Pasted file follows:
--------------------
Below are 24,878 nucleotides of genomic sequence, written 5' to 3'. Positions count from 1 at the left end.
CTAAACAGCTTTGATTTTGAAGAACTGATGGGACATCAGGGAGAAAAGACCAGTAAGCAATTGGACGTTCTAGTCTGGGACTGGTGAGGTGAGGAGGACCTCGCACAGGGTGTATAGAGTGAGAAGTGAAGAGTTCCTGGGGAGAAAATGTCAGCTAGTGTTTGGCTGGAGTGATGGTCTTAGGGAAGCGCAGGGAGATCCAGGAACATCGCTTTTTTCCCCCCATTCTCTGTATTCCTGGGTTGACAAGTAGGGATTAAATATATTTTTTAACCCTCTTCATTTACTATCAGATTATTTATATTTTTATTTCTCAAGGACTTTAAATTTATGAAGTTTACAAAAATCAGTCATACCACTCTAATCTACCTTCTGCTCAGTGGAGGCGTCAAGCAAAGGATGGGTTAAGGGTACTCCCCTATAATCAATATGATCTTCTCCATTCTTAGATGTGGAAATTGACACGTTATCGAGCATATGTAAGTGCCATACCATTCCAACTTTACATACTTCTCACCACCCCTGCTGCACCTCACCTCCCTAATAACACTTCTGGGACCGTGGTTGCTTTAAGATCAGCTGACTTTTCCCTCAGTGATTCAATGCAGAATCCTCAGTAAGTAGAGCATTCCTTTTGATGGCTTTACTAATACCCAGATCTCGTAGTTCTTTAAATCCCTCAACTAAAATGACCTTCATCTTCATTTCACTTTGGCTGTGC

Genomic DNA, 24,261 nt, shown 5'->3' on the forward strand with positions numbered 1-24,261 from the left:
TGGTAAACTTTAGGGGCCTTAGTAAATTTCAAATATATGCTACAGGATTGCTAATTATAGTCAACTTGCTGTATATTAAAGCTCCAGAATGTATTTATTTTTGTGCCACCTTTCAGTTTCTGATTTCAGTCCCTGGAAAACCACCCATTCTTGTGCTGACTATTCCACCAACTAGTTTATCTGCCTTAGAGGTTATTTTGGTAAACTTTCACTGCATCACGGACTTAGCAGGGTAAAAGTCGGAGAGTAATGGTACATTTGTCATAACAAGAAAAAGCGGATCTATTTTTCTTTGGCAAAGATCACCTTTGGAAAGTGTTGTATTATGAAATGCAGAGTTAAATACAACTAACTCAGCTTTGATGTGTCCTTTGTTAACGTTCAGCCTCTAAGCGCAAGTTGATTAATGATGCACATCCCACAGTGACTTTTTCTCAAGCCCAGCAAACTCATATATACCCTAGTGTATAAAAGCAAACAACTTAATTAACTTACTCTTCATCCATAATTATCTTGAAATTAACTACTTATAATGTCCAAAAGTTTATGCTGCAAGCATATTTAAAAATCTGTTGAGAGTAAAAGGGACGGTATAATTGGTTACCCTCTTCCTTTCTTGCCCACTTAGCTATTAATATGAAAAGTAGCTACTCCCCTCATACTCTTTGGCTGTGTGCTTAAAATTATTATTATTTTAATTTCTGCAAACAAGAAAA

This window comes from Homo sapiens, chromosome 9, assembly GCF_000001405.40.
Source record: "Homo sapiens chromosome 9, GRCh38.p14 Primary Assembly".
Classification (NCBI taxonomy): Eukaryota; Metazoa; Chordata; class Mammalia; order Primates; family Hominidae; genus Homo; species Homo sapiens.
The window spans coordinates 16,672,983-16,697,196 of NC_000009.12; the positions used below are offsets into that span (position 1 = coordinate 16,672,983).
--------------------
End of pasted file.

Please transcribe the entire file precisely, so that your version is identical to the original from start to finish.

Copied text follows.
Below are 24,878 nucleotides of genomic sequence, written 5' to 3'. Positions count from 1 at the left end.
CTAAACAGCTTTGATTTTGAAGAACTGATGGGACATCAGGGAGAAAAGACCAGTAAGCAATTGGACGTTCTAGTCTGGGACTGGTGAGGTGAGGAGGACCTCGCACAGGGTGTATAGAGTGAGAAGTGAAGAGTTCCTGGGGAGAAAATGTCAGCTAGTGTTTGGCTGGAGTGATGGTCTTAGGGAAGCGCAGGGAGATCCAGGAACATCGCTTTTTTCCCCCCATTCTCTGTATTCCTGGGTTGACAAGTAGGGATTAAATATATTTTTTAACCCTCTTCATTTACTATCAGATTATTTATATTTTTATTTCTCAAGGACTTTAAATTTATGAAGTTTACAAAAATCAGTCATACCACTCTAATCTACCTTCTGCTCAGTGGAGGCGTCAAGCAAAGGATGGGTTAAGGGTACTCCCCTATAATCAATATGATCTTCTCCATTCTTAGATGTGGAAATTGACACGTTATCGAGCATATGTAAGTGCCATACCATTCCAACTTTACATACTTCTCACCACCCCTGCTGCACCTCACCTCCCTAATAACACTTCTGGGACCGTGGTTGCTTTAAGATCAGCTGACTTTTCCCTCAGTGATTCAATGCAGAATCCTCAGTAAGTAGAGCATTCCTTTTGATGGCTTTACTAATACCCAGATCTCGTAGTTCTTTAAATCCCTCAACTAAAATGACCTTCATCTTCATTTCACTTTGGCTGTGC

Genomic DNA, 24,261 nt, shown 5'->3' on the forward strand with positions numbered 1-24,261 from the left:
TGGTAAACTTTAGGGGCCTTAGTAAATTTCAAATATATGCTACAGGATTGCTAATTATAGTCAACTTGCTGTATATTAAAGCTCCAGAATGTATTTATTTTTGTGCCACCTTTCAGTTTCTGATTTCAGTCCCTGGAAAACCACCCATTCTTGTGCTGACTATTCCACCAACTAGTTTATCTGCCTTAGAGGTTATTTTGGTAAACTTTCACTGCATCACGGACTTAGCAGGGTAAAAGTCGGAGAGTAATGGTACATTTGTCATAACAAGAAAAAGCGGATCTATTTTTCTTTGGCAAAGATCACCTTTGGAAAGTGTTGTATTATGAAATGCAGAGTTAAATACAACTAACTCAGCTTTGATGTGTCCTTTGTTAACGTTCAGCCTCTAAGCGCAAGTTGATTAATGATGCACATCCCACAGTGACTTTTTCTCAAGCCCAGCAAACTCATATATACCCTAGTGTATAAAAGCAAACAACTTAATTAACTTACTCTTCATCCATAATTATCTTGAAATTAACTACTTATAATGTCCAAAAGTTTATGCTGCAAGCATATTTAAAAATCTGTTGAGAGTAAAAGGGACGGTATAATTGGTTACCCTCTTCCTTTCTTGCCCACTTAGCTATTAATATGAAAAGTAGCTACTCCCCTCATACTCTTTGGCTGTGTGCTTAAAATTATTATTATTTTAATTTCTGCAAACAAGAAAA

This window comes from Homo sapiens, chromosome 9, assembly GCF_000001405.40.
Source record: "Homo sapiens chromosome 9, GRCh38.p14 Primary Assembly".
Classification (NCBI taxonomy): Eukaryota; Metazoa; Chordata; class Mammalia; order Primates; family Hominidae; genus Homo; species Homo sapiens.
The window spans coordinates 16,672,983-16,697,196 of NC_000009.12; the positions used below are offsets into that span (position 1 = coordinate 16,672,983).